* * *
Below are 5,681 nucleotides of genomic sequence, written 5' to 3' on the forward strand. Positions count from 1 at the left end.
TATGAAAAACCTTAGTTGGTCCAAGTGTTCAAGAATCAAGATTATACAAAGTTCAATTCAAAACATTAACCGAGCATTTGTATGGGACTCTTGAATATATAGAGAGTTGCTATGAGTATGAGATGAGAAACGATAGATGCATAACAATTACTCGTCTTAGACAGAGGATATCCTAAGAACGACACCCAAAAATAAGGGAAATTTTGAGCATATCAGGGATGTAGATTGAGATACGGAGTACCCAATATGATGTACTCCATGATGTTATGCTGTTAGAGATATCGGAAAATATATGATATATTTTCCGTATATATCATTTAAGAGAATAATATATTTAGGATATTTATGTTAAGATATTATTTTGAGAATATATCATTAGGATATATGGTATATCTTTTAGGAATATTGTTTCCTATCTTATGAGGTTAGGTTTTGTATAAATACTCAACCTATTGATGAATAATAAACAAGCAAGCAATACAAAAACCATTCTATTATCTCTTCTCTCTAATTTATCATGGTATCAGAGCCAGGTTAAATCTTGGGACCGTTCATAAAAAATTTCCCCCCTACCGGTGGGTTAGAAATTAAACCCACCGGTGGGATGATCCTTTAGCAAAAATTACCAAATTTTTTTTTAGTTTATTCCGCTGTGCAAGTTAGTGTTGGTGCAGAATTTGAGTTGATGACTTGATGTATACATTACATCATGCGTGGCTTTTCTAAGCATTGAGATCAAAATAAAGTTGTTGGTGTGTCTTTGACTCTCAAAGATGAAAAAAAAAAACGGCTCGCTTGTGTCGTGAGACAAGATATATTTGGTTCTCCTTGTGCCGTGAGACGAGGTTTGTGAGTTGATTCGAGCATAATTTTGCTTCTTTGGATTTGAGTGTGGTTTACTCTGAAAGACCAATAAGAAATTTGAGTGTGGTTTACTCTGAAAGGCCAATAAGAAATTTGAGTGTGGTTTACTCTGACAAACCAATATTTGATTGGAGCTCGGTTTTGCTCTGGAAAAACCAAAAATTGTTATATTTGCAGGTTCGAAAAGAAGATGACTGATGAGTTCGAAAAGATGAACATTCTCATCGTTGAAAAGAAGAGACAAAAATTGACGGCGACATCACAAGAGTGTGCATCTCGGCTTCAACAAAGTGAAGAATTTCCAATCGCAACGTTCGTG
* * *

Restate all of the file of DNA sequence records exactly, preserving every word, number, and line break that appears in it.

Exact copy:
Below are 5,681 nucleotides of genomic sequence, written 5' to 3' on the forward strand. Positions count from 1 at the left end.
TATGAAAAACCTTAGTTGGTCCAAGTGTTCAAGAATCAAGATTATACAAAGTTCAATTCAAAACATTAACCGAGCATTTGTATGGGACTCTTGAATATATAGAGAGTTGCTATGAGTATGAGATGAGAAACGATAGATGCATAACAATTACTCGTCTTAGACAGAGGATATCCTAAGAACGACACCCAAAAATAAGGGAAATTTTGAGCATATCAGGGATGTAGATTGAGATACGGAGTACCCAATATGATGTACTCCATGATGTTATGCTGTTAGAGATATCGGAAAATATATGATATATTTTCCGTATATATCATTTAAGAGAATAATATATTTAGGATATTTATGTTAAGATATTATTTTGAGAATATATCATTAGGATATATGGTATATCTTTTAGGAATATTGTTTCCTATCTTATGAGGTTAGGTTTTGTATAAATACTCAACCTATTGATGAATAATAAACAAGCAAGCAATACAAAAACCATTCTATTATCTCTTCTCTCTAATTTATCATGGTATCAGAGCCAGGTTAAATCTTGGGACCGTTCATAAAAAATTTCCCCCCTACCGGTGGGTTAGAAATTAAACCCACCGGTGGGATGATCCTTTAGCAAAAATTACCAAATTTTTTTTTAGTTTATTCCGCTGTGCAAGTTAGTGTTGGTGCAGAATTTGAGTTGATGACTTGATGTATACATTACATCATGCGTGGCTTTTCTAAGCATTGAGATCAAAATAAAGTTGTTGGTGTGTCTTTGACTCTCAAAGATGAAAAAAAAAAACGGCTCGCTTGTGTCGTGAGACAAGATATATTTGGTTCTCCTTGTGCCGTGAGACGAGGTTTGTGAGTTGATTCGAGCATAATTTTGCTTCTTTGGATTTGAGTGTGGTTTACTCTGAAAGACCAATAAGAAATTTGAGTGTGGTTTACTCTGAAAGGCCAATAAGAAATTTGAGTGTGGTTTACTCTGACAAACCAATATTTGATTGGAGCTCGGTTTTGCTCTGGAAAAACCAAAAATTGTTATATTTGCAGGTTCGAAAAGAAGATGACTGATGAGTTCGAAAAGATGAACATTCTCATCGTTGAAAAGAAGAGACAAAAATTGACGGCGACATCACAAGAGTGTGCATCTCGGCTTCAACAAAGTGAAGAATTTCCAATCGCAACGTTCGTG